One of the many developmental milestones I really looked forward to with my two kids was the coming in of their first teeth. The eruption of their first teeth was a happy reminder of how far they had grown from being newborn infants; and that soon they would begin the wonderful journey of discovering solid food. For my son, teething was easy - no drooling, no crankiness, no nothing! The only thing that happened was one day when he was three months old, I felt some discomfort as he was breastfeeding and lo and behold, there it was - the tip of his first tooth!
My experience with my daughter four years later was so different from what happened with my son. Though the drooling was not excessive, we had to go through many cranky days before her first little tooth made its way out at 4 months old. We also went through a day of low grade fever before each arrival of the first four teeth and a whole lot of chewing and gnawing at anything she could get her hands on. It was a completely different experience from her brother, but well, I guess that’s the reality of it - teething for each child is different.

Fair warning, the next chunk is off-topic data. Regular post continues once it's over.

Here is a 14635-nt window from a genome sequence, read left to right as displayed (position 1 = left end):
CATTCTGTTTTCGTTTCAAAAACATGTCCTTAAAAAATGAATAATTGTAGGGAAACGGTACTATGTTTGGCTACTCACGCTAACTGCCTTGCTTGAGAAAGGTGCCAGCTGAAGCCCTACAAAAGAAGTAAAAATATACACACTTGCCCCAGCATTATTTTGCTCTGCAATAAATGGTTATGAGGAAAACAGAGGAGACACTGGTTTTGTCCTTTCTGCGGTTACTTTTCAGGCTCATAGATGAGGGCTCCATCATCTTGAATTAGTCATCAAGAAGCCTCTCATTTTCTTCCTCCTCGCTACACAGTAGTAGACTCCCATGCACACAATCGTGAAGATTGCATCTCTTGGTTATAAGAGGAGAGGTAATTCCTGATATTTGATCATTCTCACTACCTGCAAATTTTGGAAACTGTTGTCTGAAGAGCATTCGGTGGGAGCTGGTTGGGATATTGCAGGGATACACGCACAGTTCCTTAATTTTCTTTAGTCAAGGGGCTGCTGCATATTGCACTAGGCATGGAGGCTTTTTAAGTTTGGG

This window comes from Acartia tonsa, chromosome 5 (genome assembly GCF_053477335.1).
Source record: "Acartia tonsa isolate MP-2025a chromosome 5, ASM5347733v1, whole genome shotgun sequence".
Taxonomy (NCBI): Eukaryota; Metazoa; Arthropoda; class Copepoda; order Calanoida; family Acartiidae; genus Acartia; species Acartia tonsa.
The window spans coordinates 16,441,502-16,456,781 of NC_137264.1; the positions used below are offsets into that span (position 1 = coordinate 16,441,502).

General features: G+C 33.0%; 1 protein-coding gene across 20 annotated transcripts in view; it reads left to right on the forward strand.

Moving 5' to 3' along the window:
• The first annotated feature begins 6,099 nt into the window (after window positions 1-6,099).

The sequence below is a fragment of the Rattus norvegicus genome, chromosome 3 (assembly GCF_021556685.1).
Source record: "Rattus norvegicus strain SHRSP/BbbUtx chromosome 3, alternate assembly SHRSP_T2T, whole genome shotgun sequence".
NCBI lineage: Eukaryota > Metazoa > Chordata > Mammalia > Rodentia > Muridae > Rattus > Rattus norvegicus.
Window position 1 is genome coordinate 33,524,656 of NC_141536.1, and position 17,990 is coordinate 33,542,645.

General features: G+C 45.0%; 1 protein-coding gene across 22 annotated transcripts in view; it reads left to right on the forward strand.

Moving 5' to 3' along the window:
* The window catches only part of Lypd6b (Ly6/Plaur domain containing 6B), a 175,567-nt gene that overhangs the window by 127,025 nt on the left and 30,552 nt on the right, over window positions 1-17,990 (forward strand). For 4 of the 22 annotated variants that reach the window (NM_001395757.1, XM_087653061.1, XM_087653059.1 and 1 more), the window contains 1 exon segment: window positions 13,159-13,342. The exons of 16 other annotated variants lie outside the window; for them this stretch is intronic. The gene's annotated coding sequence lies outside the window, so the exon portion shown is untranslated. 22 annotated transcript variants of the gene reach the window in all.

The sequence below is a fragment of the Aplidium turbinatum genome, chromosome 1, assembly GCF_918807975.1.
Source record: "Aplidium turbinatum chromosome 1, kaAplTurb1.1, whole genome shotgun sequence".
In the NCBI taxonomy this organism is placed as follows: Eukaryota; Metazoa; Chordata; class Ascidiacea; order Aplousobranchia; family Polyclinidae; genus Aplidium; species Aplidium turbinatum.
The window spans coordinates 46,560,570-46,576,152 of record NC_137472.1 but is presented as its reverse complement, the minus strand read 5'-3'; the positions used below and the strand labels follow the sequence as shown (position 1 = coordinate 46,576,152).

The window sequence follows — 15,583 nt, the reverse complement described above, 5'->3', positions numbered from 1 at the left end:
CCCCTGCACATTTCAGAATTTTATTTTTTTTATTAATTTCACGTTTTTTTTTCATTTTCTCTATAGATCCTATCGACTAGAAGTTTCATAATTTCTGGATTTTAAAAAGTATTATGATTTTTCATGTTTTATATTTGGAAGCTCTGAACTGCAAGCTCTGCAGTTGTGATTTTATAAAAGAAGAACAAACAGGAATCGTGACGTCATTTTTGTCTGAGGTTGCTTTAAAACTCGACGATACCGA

I had a chat with our dentist, Dr. Junice Salazar, to learn a little bit more about teething and what parents can do or give their children through this difficult time.
According to Dr. Salazar, most children will start teething by the second half of their first year, though some, like my own kids, start a little bit earlier. She also shares that the order by which the teeth come out, more often than not, follow a predictable pattern starting with the two lower front teeth. By the age of 3, though, Dr. Salazar says that most children will have a complete set of 20 milk teeth.